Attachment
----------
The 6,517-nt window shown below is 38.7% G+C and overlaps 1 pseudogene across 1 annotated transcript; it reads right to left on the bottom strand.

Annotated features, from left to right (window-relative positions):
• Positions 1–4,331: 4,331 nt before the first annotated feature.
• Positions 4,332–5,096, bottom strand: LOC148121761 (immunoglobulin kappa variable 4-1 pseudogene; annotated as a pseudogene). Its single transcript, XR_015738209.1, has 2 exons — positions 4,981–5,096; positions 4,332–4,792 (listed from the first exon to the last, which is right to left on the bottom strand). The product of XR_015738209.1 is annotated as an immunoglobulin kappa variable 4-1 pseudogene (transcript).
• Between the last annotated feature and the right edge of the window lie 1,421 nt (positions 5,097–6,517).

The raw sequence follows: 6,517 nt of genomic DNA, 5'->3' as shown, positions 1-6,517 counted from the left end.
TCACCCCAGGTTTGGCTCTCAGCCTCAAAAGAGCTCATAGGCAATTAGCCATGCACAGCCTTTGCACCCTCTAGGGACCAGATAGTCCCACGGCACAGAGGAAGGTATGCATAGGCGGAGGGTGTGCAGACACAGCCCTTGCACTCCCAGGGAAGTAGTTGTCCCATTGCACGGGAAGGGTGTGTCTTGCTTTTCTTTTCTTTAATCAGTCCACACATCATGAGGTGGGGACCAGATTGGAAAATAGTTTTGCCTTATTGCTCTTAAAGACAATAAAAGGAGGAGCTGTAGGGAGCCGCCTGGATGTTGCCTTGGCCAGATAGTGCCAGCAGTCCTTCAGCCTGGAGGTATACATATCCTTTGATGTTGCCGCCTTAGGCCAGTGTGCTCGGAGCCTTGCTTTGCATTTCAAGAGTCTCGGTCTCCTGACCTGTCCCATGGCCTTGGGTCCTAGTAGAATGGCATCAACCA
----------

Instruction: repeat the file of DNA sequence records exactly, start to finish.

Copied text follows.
The 6,517-nt window shown below is 38.7% G+C and overlaps 1 pseudogene across 1 annotated transcript; it reads right to left on the bottom strand.

Annotated features, from left to right (window-relative positions):
• Positions 1–4,331: 4,331 nt before the first annotated feature.
• Positions 4,332–5,096, bottom strand: LOC148121761 (immunoglobulin kappa variable 4-1 pseudogene; annotated as a pseudogene). Its single transcript, XR_015738209.1, has 2 exons — positions 4,981–5,096; positions 4,332–4,792 (listed from the first exon to the last, which is right to left on the bottom strand). The product of XR_015738209.1 is annotated as an immunoglobulin kappa variable 4-1 pseudogene (transcript).
• Between the last annotated feature and the right edge of the window lie 1,421 nt (positions 5,097–6,517).

The raw sequence follows: 6,517 nt of genomic DNA, 5'->3' as shown, positions 1-6,517 counted from the left end.
TCACCCCAGGTTTGGCTCTCAGCCTCAAAAGAGCTCATAGGCAATTAGCCATGCACAGCCTTTGCACCCTCTAGGGACCAGATAGTCCCACGGCACAGAGGAAGGTATGCATAGGCGGAGGGTGTGCAGACACAGCCCTTGCACTCCCAGGGAAGTAGTTGTCCCATTGCACGGGAAGGGTGTGTCTTGCTTTTCTTTTCTTTAATCAGTCCACACATCATGAGGTGGGGACCAGATTGGAAAATAGTTTTGCCTTATTGCTCTTAAAGACAATAAAAGGAGGAGCTGTAGGGAGCCGCCTGGATGTTGCCTTGGCCAGATAGTGCCAGCAGTCCTTCAGCCTGGAGGTATACATATCCTTTGATGTTGCCGCCTTAGGCCAGTGTGCTCGGAGCCTTGCTTTGCATTTCAAGAGTCTCGGTCTCCTGACCTGTCCCATGGCCTTGGGTCCTAGTAGAATGGCATCAACCA